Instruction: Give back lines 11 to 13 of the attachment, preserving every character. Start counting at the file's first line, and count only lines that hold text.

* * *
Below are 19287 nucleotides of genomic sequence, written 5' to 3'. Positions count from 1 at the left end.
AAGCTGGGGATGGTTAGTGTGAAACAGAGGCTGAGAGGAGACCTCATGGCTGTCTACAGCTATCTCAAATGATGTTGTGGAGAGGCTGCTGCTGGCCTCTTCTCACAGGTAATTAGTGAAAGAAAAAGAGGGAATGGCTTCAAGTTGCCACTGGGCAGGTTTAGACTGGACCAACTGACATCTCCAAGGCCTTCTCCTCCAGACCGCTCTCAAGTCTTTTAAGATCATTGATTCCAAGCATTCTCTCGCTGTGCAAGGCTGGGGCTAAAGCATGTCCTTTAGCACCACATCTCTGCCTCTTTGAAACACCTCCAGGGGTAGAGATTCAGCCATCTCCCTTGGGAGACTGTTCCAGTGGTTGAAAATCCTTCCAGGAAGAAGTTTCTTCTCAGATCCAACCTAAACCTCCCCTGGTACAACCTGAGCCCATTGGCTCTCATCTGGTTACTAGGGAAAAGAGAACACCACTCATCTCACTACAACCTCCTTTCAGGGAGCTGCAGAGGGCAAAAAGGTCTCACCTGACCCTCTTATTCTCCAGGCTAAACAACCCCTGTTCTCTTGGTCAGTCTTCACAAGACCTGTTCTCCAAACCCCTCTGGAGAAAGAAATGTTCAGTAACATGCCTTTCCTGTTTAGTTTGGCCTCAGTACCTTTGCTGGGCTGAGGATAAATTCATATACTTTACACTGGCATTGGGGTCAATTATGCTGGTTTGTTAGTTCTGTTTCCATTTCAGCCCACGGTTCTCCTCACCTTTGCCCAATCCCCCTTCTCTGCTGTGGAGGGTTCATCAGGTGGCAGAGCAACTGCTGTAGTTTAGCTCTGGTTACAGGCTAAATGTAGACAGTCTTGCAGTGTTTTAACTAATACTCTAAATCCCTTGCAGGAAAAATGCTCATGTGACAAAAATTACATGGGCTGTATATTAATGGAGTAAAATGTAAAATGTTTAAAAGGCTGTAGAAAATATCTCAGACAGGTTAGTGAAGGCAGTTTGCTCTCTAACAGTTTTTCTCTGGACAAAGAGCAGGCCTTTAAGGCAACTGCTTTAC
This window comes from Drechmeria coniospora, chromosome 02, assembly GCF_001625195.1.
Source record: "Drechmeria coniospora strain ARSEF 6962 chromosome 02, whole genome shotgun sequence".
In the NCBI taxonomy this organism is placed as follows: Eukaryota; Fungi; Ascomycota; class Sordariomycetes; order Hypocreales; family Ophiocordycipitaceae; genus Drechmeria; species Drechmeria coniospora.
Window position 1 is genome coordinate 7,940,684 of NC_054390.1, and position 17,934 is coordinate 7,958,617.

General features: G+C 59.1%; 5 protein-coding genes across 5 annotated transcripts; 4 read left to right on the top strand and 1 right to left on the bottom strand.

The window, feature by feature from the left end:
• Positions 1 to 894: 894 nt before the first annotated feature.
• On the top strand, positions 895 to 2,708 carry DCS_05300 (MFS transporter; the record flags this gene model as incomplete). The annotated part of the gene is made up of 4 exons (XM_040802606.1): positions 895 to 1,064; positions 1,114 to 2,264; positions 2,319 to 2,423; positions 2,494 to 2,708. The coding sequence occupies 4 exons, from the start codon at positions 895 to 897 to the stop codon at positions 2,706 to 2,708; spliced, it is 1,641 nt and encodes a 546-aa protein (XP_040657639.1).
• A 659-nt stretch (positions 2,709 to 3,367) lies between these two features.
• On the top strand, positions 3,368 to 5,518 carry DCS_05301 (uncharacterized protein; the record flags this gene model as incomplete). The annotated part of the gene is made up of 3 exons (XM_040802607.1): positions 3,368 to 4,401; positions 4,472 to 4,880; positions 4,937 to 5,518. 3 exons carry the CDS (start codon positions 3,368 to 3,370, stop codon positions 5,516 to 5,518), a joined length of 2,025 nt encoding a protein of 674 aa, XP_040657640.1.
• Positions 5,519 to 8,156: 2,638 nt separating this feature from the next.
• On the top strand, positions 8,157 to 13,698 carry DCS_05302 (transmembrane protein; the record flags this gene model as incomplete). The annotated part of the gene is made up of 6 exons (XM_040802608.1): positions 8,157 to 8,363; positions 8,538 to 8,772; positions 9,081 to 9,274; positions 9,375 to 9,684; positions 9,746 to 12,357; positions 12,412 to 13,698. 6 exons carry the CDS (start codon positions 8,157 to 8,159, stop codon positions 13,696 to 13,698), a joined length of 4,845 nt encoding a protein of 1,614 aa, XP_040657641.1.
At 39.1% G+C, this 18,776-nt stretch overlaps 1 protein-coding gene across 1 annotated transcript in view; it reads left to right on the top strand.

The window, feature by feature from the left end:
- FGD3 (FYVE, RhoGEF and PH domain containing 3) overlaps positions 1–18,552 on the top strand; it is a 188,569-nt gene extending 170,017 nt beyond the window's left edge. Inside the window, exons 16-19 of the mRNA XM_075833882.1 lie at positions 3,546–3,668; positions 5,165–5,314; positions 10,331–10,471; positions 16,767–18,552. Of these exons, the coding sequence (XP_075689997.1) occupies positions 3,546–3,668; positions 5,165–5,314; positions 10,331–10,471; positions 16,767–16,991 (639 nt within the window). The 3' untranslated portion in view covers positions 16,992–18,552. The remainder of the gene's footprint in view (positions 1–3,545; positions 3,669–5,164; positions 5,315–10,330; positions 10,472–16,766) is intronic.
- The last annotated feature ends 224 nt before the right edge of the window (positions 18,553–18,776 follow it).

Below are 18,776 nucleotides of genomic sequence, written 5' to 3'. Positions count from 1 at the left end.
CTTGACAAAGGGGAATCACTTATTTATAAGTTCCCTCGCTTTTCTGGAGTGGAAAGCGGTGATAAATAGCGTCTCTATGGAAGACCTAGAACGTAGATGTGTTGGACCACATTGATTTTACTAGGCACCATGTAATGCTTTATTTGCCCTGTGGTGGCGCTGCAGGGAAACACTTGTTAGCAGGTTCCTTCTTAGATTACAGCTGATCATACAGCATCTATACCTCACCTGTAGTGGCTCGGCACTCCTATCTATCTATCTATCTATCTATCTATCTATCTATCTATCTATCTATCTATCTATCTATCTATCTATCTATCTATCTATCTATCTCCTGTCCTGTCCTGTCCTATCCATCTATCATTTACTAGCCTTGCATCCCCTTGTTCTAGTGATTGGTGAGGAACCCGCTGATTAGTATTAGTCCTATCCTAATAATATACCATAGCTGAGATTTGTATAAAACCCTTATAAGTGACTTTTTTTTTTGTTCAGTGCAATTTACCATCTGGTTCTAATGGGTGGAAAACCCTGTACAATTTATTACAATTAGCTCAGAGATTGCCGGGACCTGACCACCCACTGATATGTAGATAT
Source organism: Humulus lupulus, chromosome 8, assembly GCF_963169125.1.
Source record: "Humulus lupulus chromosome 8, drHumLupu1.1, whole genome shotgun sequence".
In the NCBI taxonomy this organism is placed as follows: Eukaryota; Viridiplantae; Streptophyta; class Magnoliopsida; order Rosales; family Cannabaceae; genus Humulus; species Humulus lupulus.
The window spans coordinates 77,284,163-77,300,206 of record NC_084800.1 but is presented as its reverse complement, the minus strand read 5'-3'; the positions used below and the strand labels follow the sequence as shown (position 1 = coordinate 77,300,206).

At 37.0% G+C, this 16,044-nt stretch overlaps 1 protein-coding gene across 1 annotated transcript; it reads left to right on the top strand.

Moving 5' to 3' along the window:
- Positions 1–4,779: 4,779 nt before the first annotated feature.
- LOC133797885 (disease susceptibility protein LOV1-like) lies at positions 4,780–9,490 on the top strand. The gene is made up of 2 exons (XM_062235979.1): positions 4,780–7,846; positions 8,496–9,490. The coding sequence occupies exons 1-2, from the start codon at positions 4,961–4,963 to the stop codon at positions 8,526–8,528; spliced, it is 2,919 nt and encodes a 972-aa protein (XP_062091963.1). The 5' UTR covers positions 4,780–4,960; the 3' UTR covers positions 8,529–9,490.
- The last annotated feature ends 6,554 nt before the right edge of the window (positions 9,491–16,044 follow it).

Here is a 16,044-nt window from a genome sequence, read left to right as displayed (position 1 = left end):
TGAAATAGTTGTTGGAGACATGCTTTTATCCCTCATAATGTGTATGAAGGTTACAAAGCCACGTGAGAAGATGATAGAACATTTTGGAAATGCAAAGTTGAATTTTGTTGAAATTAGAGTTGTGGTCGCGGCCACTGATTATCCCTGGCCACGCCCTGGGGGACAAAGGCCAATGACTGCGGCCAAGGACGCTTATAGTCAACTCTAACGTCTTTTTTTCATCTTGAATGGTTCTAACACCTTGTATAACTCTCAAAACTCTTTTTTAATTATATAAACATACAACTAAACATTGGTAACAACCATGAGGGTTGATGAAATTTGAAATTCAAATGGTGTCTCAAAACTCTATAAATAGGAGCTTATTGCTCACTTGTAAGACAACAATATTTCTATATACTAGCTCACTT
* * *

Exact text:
• A 659-nt stretch (positions 2,709 to 3,367) lies between these two features.
• On the top strand, positions 3,368 to 5,518 carry DCS_05301 (uncharacterized protein; the record flags this gene model as incomplete). The annotated part of the gene is made up of 3 exons (XM_040802607.1): positions 3,368 to 4,401; positions 4,472 to 4,880; positions 4,937 to 5,518. 3 exons carry the CDS (start codon positions 3,368 to 3,370, stop codon positions 5,516 to 5,518), a joined length of 2,025 nt encoding a protein of 674 aa, XP_040657640.1.
• Positions 5,519 to 8,156: 2,638 nt separating this feature from the next.